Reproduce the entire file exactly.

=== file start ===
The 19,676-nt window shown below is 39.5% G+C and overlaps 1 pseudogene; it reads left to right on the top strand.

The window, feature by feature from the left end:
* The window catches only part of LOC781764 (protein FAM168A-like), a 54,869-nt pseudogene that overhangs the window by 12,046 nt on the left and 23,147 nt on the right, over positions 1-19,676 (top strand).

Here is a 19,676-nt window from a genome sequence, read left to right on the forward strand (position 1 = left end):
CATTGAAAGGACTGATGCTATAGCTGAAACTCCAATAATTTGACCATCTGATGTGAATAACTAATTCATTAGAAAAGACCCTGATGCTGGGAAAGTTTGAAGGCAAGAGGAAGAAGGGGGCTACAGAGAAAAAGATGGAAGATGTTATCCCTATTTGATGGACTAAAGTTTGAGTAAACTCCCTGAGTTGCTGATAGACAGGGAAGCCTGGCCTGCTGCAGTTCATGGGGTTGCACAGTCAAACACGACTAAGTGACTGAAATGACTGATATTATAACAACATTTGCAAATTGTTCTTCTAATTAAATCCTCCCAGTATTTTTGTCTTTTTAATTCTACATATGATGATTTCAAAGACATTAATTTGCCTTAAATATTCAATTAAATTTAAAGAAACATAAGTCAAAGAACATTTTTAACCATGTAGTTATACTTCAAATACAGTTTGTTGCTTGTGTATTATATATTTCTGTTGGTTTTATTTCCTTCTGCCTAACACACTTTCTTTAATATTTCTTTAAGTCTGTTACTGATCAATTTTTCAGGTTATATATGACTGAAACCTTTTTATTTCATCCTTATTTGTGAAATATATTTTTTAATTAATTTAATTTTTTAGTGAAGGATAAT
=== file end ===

The 19,676-nt window shown below is 39.5% G+C and overlaps 1 pseudogene; it reads left to right on the top strand.

The window, feature by feature from the left end:
* The window catches only part of LOC781764 (protein FAM168A-like), a 54,869-nt pseudogene that overhangs the window by 12,046 nt on the left and 23,147 nt on the right, over positions 1-19,676 (top strand).

Here is a 19,676-nt window from a genome sequence, read left to right on the forward strand (position 1 = left end):
CATTGAAAGGACTGATGCTATAGCTGAAACTCCAATAATTTGACCATCTGATGTGAATAACTAATTCATTAGAAAAGACCCTGATGCTGGGAAAGTTTGAAGGCAAGAGGAAGAAGGGGGCTACAGAGAAAAAGATGGAAGATGTTATCCCTATTTGATGGACTAAAGTTTGAGTAAACTCCCTGAGTTGCTGATAGACAGGGAAGCCTGGCCTGCTGCAGTTCATGGGGTTGCACAGTCAAACACGACTAAGTGACTGAAATGACTGATATTATAACAACATTTGCAAATTGTTCTTCTAATTAAATCCTCCCAGTATTTTTGTCTTTTTAATTCTACATATGATGATTTCAAAGACATTAATTTGCCTTAAATATTCAATTAAATTTAAAGAAACATAAGTCAAAGAACATTTTTAACCATGTAGTTATACTTCAAATACAGTTTGTTGCTTGTGTATTATATATTTCTGTTGGTTTTATTTCCTTCTGCCTAACACACTTTCTTTAATATTTCTTTAAGTCTGTTACTGATCAATTTTTCAGGTTATATATGACTGAAACCTTTTTATTTCATCCTTATTTGTGAAATATATTTTTTAATTAATTTAATTTTTTAGTGAAGGATAAT